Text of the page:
Rochester Business Journal
September 25, 2020
Here’s today’s dirty little secret that no one wants to talk about: your investment portfolio is likely underperforming the market this year. Worse, you are probably lagging behind school-aged day traders on the new Robinhood trading app.
Why is that? Mostly because today’s stock market is very narrow. Just a handful of stocks, including Google, Apple, Facebook, Microsoft, Amazon, Netflix, and Tesla, are driving the vast majority of the gains in the overall stock market. In fact, the top five stocks now account for over 20% of the value of the entire S&P 500, a record that even eclipses the Tech Boom of the 1990s. Unless you are invested in these stocks, and only these stocks, you are lagging behind.
Through the end of August, the top ten stocks in the S&P 500 earned returns topping 20% year-to-date, but the rest of the market declined in value by around 3%. Even with the market at all-time highs, 77% of the stocks that make up the broad Russell 3000 index are trading 10% or more below their 52-week highs.
What’s an investor to do? Maybe sell everything and jump on the tech stock bandwagon? That certainly could prove lucrative in the short run, but it likely will result in heartache over time. Periods like the one we’re in now come and go. The closest analog is the 1990s when technology stocks famously dominated the market and generated eye-popping returns for many years. Unfortunately, the subsequent market decline in the early 2000s was jaw-dropping for its severity and the toll it took on what were previously the most attractive stocks.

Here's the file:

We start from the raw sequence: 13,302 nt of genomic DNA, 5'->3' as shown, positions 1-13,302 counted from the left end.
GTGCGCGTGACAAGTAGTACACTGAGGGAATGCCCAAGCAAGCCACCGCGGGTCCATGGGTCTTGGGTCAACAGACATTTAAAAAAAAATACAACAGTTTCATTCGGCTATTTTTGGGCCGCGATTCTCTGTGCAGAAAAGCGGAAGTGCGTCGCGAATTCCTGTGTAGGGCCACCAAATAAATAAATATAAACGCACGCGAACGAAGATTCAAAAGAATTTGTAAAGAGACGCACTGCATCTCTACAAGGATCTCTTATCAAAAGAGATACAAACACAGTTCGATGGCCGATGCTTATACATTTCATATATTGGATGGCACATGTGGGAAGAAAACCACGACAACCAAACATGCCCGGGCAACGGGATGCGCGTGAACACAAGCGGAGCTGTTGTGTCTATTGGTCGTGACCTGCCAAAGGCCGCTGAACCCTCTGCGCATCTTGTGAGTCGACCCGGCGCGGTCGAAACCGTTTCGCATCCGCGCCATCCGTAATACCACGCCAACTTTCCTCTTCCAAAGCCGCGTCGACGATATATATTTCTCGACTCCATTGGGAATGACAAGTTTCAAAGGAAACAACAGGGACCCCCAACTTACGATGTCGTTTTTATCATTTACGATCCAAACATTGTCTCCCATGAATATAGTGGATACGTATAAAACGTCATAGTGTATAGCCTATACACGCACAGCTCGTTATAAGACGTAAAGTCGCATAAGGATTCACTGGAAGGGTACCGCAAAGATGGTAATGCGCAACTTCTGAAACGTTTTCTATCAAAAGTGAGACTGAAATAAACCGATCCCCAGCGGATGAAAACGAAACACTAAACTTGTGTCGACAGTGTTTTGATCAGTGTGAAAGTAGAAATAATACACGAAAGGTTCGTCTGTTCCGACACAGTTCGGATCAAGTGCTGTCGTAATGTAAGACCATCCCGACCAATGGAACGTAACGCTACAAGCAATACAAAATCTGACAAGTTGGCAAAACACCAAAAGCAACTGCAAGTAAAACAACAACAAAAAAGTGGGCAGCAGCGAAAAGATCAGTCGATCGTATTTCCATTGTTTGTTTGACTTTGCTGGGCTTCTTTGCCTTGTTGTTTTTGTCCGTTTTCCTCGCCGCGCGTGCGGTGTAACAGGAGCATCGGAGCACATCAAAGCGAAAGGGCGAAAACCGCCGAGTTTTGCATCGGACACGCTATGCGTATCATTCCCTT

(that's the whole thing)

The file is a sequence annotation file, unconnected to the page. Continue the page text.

Large-cap growth stocks, mostly driven by the technology sector, earned an annualized return of 20% during the decade of the 1990s, but they lost an annualized 4% during the following decade. The tech-heavy Nasdaq Composite Index fell 78% from its March 2000 high to its low in October of 2002. Today’s market may not be that extreme, but there are certainly signs that today’s most in vogue stocks are trading at lofty levels and may be due for a correction.
Rather than chasing the performance of today’s highfliers, diversification is still your best bet for long-term investing success. Cue the eye rolling. It is certainly true that diversification has become a quaint idea of an investment strategy. One that worked in the past but that now seems hopelessly outdated. However, market cycles come and go, and what is hot today will almost certainly look hopeless when the current cycle gives way to the next.
The hardest part of all this is that these cycles are unpredictable and can continue for many years. A lot of investors think of 3-5 years as “the long-term.” However, 3-5 years is really just statistical noise in the world of the capital markets. Cycles that appear unsustainable can continue for ten years or more. This lulls us into believing that something has permanently changed, and that we need to adopt new approaches to investing. But for those who are truly long-term oriented, riding through periods of underperformance with tried-and-true strategies will still offer the best chance of building wealth.